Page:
Paul Dessau – Paul Dessau Let’s hope for the Best
Der Komponist Paul Dessau - Von Hamburg über Hollywood in die DDREin Film von Anne-Kathrin Peitz, 53 min., NDR/ARTE 2023
Paul Dessau (1894-1979) has been a violin prodigy, became Otto Klemperer’s assistant and finally an accomplished conductor. He wrote operetta and film music – from mountain films with Leni Riefenstahl by director Arnold Fanck to Walt Disney’s animated films. Born in Hamburg, he was a soldier in World War I and a Jewish exile in France and the USA in WWII. In Hollywood, he meanwhile worked on a chicken farm and wrote the sounds for some celluloid blockbusters as an anonymous “music slave” for the major studios.
As a convinced communist, Paul Dessau settled over to the GDR in 1948. He worked with Bertolt Brecht as well as his fourth wife, the stage directing idol Ruth Berghaus, and had a significant influence on the socialist music scene and stage art. He became a music teacher for children at his son Maxim’s school in Zeuthen. His works were taught in schools, his “Thälmann-Kolonne” became soon very popular, but at the same time he was condemned as a formalist because of his often idiosyncratic tonal language. He became a GDR state composer who was mainly celebrated on the outside, but sharply criticized on the inside.
With over 430 works to his name, Paul Dessau has been what a workaholic is being called, with his explosive, often unwieldy sound language an inconvenient man who wanted to change society and help shape it: “Music is not a medium for relaxation. Absolutely not. There are pills or walking for that, which is cheaper. Music is really exhausting – to make and to listen to.”
Who has this man of conviction been, who truly fought for musical innovation and clung to the communist idea with almost naïve steadfastness? Who was this person whose appearance could be just as ornery and edgy, witty and contradictory, laconic or loving as his music?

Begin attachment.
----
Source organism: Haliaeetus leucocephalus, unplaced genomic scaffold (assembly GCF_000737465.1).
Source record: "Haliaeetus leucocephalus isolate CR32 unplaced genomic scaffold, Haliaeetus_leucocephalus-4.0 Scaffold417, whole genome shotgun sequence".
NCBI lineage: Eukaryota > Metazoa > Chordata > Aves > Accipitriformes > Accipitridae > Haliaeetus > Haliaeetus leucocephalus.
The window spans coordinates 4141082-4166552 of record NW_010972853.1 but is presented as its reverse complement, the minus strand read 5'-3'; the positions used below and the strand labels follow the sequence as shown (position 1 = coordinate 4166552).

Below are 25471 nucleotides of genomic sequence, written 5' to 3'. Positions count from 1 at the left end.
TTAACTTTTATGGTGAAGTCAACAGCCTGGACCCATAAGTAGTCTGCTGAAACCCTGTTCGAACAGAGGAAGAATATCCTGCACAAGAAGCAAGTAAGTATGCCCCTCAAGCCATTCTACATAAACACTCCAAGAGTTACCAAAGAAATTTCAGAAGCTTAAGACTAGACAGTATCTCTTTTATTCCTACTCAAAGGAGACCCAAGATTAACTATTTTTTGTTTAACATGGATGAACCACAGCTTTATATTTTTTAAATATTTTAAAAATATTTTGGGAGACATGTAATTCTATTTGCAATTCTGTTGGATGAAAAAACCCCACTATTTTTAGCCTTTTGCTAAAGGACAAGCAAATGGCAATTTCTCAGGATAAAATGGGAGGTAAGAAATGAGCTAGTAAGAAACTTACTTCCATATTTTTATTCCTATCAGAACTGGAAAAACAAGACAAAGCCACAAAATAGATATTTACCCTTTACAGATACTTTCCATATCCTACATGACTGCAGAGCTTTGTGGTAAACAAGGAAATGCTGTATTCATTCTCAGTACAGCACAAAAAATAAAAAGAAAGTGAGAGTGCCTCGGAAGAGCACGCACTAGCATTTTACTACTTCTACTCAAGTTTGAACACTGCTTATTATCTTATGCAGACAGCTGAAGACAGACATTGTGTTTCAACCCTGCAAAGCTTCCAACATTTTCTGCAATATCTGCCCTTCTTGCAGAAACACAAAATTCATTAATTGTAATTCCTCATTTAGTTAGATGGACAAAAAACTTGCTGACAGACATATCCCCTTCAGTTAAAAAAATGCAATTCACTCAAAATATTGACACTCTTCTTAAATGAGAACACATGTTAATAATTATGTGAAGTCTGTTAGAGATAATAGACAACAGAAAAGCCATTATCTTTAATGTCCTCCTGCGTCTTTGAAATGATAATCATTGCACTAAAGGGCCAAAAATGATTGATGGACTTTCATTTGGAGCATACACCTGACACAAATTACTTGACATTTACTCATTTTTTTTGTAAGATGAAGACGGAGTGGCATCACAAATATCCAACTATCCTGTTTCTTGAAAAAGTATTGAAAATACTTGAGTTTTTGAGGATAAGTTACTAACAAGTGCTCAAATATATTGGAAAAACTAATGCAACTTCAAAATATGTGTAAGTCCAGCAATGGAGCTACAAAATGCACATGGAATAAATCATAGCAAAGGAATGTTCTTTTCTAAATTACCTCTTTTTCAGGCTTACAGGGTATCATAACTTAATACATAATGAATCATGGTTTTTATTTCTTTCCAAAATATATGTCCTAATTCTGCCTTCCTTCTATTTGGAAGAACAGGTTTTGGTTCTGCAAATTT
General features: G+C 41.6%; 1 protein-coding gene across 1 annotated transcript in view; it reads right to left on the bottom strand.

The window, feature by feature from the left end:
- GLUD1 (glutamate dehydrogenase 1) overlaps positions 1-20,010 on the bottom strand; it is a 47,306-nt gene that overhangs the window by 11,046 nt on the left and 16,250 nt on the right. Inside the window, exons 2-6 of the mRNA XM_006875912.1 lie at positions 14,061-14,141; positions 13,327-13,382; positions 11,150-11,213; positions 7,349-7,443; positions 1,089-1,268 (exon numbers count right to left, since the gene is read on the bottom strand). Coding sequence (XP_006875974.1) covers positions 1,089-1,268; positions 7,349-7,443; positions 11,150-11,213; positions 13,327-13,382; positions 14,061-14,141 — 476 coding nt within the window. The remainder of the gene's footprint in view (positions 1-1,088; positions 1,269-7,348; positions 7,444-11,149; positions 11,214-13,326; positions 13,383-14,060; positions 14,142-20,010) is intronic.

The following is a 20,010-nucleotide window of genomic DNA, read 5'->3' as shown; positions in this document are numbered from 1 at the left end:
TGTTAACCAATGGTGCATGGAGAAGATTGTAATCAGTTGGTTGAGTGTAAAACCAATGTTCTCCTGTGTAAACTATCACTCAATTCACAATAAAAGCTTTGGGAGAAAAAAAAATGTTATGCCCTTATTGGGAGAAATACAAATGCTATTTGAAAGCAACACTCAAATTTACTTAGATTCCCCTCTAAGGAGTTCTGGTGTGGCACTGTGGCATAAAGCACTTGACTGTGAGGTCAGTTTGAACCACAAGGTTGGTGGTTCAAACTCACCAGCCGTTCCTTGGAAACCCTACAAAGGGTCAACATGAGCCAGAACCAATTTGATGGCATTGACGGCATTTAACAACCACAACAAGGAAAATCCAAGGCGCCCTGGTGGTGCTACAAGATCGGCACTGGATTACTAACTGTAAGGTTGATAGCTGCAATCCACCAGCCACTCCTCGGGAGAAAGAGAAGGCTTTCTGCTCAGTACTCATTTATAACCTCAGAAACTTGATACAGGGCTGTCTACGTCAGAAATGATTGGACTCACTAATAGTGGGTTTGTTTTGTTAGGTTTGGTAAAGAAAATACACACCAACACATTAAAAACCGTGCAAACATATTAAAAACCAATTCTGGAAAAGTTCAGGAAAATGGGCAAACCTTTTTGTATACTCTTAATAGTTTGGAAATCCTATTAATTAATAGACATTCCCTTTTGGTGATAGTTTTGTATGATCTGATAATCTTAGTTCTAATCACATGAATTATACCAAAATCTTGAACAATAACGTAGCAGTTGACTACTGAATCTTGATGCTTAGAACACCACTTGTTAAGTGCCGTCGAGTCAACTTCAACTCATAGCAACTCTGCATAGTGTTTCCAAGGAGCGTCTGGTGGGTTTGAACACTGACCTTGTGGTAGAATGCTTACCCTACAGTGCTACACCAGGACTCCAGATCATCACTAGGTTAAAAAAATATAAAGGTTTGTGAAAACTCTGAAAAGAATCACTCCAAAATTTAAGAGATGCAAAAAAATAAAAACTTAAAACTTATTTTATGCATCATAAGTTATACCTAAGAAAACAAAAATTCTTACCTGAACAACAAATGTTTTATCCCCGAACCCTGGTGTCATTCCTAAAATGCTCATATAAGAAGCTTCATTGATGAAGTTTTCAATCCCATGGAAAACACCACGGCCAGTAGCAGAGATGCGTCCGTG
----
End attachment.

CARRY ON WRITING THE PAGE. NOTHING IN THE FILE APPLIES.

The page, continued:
“Paul Dessau: Let’s hope for the best” by Anne-Kathrin Peitz sketches an artist’s life between conformity and repulsion, political idealism and musical individuality, in which the changeable German-German history of the 20th century is strikingly condensed as if under a burning glass.
The film portrait consciously traces the contradictions in Dessau’s character, life and work and embeds the man and his music in the historical context. The cinematic approach to the protagonist and his sound cosmos becomes a jigsaw puzzle, both literally and figuratively, whose individual – often disparate – pieces slowly come together to form an overall picture.
In staged concert scenes, artists translate his sound into body language and tongue-in-cheek cartoons his song humoresques into associative picture stories. Musicians play in quarries, orchestral works become music clips, pupils of the “Paul Dessau” comprehensive school in Zeuthen walk in the footsteps of their namesake. Historical recordings evoke the world and stations of Dessau’s life, and the composer himself has his say in rarely shown archive scenes. In addition, interview partners – from politician Gregor Gysi to former concert hall director Frank Schneider or the American jazz composer Jack Cooper as well as composer and pianist Steffen Schleiermacher – try to create a portrait of Paul Dessau not only with words, but actually by doing a puzzle.